You are not being asked to attack Walmart (leave the pitchfork and torches at home!). We are simply inviting you to ask an extremely profitable company to ensure their workers are paid a living wage and have decent benefits. It is not a boycott. You are not being asked to block shoppers or shout at management. Instead, you are, through your prayers, educating Walmart and Black Friday shoppers of the human cost of these low prices. You are telling them that, for a mere 42 cents more, they could purchase that heavily discounted TV from a well-paid employee instead of a poverty wage part-time worker. You are asking Walmart to expand its vision beyond its myopic cost cutting focus and out to the wider community where its employees and shoppers live. In addition, your presence will act as a beacon of support to the employees who may be walking off in protest, considering walking off, or just unhappy with how they are treated.
This excerpt originally appeared in Unbound, an interactive journal for Christian Social Justice. Click here to read the entire article. Graphic courtesy of Making Change at Walmart!
Election Day marked a great victory for working people across the country, and it’s only the beginning. Voters in Albuquerque, N.M., San Jose and Long Beach Calif. chose to increase wages for the lowest-paid workers in their communities. In the absence of national minimum wage legislation, voters in individual communities are calling for an increase in the minimum wage for their lowest-paid neighbors, and telling local leaders a higher minimum wage is necessary to create economic recovery and help working families make ends meet.
Albuquerque’s minimum wage will increase from $7.50 to $8.50 an hour and will be automatically adjusted for inflation in subsequent years. In an effort supported by IWJ's affiliate in San Jose, the Interfaith Council on Economics and Justice, voters approved a measure to raise the minimum wage from $8 to $10 an hour. In Long Beach, the minimum wage for hotel workers was raised to $13 an hour; workers will be guaranteed five paid sick days a year as well.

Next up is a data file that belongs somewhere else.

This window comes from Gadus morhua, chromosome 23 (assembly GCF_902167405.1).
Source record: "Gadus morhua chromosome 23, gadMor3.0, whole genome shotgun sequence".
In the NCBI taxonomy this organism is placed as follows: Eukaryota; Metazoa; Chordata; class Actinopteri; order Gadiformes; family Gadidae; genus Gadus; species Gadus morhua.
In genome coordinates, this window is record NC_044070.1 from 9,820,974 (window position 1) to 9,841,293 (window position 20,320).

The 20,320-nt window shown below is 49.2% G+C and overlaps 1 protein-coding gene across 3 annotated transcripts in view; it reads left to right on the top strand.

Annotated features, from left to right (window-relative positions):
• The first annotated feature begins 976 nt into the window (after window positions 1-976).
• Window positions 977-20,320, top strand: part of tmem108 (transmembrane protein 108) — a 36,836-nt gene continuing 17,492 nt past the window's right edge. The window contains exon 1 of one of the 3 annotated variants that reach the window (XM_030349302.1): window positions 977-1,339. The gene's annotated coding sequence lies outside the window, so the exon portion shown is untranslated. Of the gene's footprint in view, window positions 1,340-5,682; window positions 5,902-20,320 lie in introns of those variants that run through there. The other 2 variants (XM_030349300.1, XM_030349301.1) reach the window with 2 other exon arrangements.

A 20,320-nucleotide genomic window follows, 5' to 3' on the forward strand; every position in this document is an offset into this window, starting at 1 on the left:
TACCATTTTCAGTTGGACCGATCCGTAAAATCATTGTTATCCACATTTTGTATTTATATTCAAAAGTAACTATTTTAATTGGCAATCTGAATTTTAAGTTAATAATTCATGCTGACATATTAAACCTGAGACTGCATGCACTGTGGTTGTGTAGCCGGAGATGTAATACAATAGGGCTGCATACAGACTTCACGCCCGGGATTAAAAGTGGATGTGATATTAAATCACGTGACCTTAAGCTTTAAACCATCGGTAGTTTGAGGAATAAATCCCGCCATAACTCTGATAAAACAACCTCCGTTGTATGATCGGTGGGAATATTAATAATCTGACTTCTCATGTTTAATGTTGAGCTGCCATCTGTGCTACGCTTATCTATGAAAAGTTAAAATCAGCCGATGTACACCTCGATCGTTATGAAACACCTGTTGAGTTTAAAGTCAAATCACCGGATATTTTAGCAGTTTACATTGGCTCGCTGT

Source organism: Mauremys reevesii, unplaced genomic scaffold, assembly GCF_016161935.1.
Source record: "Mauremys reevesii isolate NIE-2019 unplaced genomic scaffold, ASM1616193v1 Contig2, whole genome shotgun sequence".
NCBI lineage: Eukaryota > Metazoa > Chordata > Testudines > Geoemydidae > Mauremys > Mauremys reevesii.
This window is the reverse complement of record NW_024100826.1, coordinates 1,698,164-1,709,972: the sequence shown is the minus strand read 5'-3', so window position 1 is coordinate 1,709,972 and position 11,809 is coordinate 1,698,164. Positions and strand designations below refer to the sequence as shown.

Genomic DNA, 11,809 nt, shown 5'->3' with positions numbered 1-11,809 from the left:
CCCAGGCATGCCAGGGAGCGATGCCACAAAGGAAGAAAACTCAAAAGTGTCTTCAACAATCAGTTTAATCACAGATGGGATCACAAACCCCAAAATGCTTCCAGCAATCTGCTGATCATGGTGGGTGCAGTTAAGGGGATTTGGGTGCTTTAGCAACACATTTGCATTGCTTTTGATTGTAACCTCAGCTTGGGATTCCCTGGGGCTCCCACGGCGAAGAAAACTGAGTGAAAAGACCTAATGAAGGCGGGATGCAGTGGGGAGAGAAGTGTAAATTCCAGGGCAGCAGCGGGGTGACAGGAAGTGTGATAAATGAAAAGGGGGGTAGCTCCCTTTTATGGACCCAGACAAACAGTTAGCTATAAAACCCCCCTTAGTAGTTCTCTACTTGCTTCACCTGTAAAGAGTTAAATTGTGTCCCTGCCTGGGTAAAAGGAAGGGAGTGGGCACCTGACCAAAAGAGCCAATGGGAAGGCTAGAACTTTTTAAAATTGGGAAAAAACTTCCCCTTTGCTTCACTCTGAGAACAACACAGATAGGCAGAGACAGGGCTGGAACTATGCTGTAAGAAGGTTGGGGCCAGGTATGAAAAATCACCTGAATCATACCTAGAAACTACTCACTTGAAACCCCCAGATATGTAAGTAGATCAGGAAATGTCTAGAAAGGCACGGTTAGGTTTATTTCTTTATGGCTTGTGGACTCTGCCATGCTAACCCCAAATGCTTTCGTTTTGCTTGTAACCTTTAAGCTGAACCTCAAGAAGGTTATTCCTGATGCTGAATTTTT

Sixty percent of voters supported these ballot initiatives, and a national poll conducted by Lake Research discovered that 73 percent of likely U.S. voters support increasing the federal minimum wage to $10 an hour. If the minimum wage had kept up with inflation over the past 40 years, it would be $10.55 an hour.
In 2013, IWJ and our affiliates will continue their work to increase the minimum wage in states throughout the country. As the cost of housing and goods continues to rise across the country, working people need adequate wages to keep their families out of poverty.
Together we can push lawmakers to make raising the federal minimum wage a priority in 2013. Click here to sign the petition.
God of all
We pray for our nation after this prolonged period of campaigning with hopes that those elected to lead, at every level, will work now for your people. We pray these men and women will humble themselves to the sacred task of governing for the people who cast votes, not the corporations and wealthy individuals who paid for influence. We pray for legislators who will care about jobs for the unemployed and underemployed, education and opportunity for children, and health care for all, especially the most vulnerable among us.
We pray for laws that will protect and respect the earth—this planet created to be a home for all humanity, not a thing to be owned and exploited for profit by a few. We pray for regulations that will harness the hubris and greed of the financial sector. We pray for governance that knows the difference between a financial system and an economy, the one that has become a perverted and unregulated industry, the other a living organism of earth and human life.
We pray for wisdom not rhetoric; generosity not indifference, and justice not patronage. We want legislators working across the aisle, not erecting barriers like the border walls that imprison even those who seek to keep others out. We pray for a just sharing in the expense of government, let those blessed with great wealth give according to their means, let all give as they are able.
We pray for leaders gifted in diplomacy, blessed with character and integrity; leaders who know our security comes from relationships of trust and communication, not superior guns, more bombs and bloated armed services.
For our part give us the patience to give our leaders a chance to govern with grace, compassion, justice, and love. Let us support sincere effort and celebrate wise compromise. Make us accountable to our faith and so hold those we elect accountable to serve all the people, not just those who can afford to pay for self-serving polices.
May we never cease to pray, and to hope, and to work for justice for all.